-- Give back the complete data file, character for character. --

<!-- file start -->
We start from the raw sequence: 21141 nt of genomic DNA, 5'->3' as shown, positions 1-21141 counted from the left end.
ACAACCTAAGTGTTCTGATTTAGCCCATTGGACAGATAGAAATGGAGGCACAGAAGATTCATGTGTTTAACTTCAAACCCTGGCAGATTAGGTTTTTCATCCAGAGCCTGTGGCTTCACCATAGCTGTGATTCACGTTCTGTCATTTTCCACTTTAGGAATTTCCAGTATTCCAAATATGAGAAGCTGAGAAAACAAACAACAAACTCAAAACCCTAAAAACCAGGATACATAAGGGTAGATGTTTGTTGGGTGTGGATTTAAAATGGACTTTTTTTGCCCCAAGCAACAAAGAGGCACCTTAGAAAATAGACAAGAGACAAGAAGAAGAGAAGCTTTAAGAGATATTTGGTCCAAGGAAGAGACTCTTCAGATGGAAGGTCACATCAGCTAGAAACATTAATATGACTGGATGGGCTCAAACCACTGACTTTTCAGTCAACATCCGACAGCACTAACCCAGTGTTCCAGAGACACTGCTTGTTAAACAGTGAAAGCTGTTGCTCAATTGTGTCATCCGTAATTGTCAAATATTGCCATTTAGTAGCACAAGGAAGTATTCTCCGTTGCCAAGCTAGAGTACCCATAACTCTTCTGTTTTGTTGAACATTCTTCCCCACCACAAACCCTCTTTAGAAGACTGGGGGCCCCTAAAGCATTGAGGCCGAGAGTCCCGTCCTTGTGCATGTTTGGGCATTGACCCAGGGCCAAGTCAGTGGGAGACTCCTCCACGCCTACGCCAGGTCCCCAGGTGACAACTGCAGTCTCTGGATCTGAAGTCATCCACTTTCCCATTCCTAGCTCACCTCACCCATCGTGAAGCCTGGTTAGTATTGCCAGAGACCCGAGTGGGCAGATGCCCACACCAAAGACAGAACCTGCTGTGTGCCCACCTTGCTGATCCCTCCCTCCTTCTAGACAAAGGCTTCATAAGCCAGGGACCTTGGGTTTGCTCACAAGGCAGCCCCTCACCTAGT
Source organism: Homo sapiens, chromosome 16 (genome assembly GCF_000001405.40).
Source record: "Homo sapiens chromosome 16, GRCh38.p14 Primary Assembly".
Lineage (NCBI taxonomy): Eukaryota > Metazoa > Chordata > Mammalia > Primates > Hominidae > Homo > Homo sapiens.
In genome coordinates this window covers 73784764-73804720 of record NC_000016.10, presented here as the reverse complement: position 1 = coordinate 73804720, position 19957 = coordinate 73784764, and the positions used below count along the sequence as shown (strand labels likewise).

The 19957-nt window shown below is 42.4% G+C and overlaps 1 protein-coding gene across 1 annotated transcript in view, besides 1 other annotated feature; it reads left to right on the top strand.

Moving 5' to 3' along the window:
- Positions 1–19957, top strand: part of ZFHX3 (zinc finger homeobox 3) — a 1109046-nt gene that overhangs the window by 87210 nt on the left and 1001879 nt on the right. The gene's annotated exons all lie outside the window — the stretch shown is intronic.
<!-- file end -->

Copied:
We start from the raw sequence: 21141 nt of genomic DNA, 5'->3' as shown, positions 1-21141 counted from the left end.
ACAACCTAAGTGTTCTGATTTAGCCCATTGGACAGATAGAAATGGAGGCACAGAAGATTCATGTGTTTAACTTCAAACCCTGGCAGATTAGGTTTTTCATCCAGAGCCTGTGGCTTCACCATAGCTGTGATTCACGTTCTGTCATTTTCCACTTTAGGAATTTCCAGTATTCCAAATATGAGAAGCTGAGAAAACAAACAACAAACTCAAAACCCTAAAAACCAGGATACATAAGGGTAGATGTTTGTTGGGTGTGGATTTAAAATGGACTTTTTTTGCCCCAAGCAACAAAGAGGCACCTTAGAAAATAGACAAGAGACAAGAAGAAGAGAAGCTTTAAGAGATATTTGGTCCAAGGAAGAGACTCTTCAGATGGAAGGTCACATCAGCTAGAAACATTAATATGACTGGATGGGCTCAAACCACTGACTTTTCAGTCAACATCCGACAGCACTAACCCAGTGTTCCAGAGACACTGCTTGTTAAACAGTGAAAGCTGTTGCTCAATTGTGTCATCCGTAATTGTCAAATATTGCCATTTAGTAGCACAAGGAAGTATTCTCCGTTGCCAAGCTAGAGTACCCATAACTCTTCTGTTTTGTTGAACATTCTTCCCCACCACAAACCCTCTTTAGAAGACTGGGGGCCCCTAAAGCATTGAGGCCGAGAGTCCCGTCCTTGTGCATGTTTGGGCATTGACCCAGGGCCAAGTCAGTGGGAGACTCCTCCACGCCTACGCCAGGTCCCCAGGTGACAACTGCAGTCTCTGGATCTGAAGTCATCCACTTTCCCATTCCTAGCTCACCTCACCCATCGTGAAGCCTGGTTAGTATTGCCAGAGACCCGAGTGGGCAGATGCCCACACCAAAGACAGAACCTGCTGTGTGCCCACCTTGCTGATCCCTCCCTCCTTCTAGACAAAGGCTTCATAAGCCAGGGACCTTGGGTTTGCTCACAAGGCAGCCCCTCACCTAGT
Source organism: Homo sapiens, chromosome 16 (genome assembly GCF_000001405.40).
Source record: "Homo sapiens chromosome 16, GRCh38.p14 Primary Assembly".
Lineage (NCBI taxonomy): Eukaryota > Metazoa > Chordata > Mammalia > Primates > Hominidae > Homo > Homo sapiens.
In genome coordinates this window covers 73784764-73804720 of record NC_000016.10, presented here as the reverse complement: position 1 = coordinate 73804720, position 19957 = coordinate 73784764, and the positions used below count along the sequence as shown (strand labels likewise).

The 19957-nt window shown below is 42.4% G+C and overlaps 1 protein-coding gene across 1 annotated transcript in view, besides 1 other annotated feature; it reads left to right on the top strand.

Moving 5' to 3' along the window:
- Positions 1–19957, top strand: part of ZFHX3 (zinc finger homeobox 3) — a 1109046-nt gene that overhangs the window by 87210 nt on the left and 1001879 nt on the right. The gene's annotated exons all lie outside the window — the stretch shown is intronic.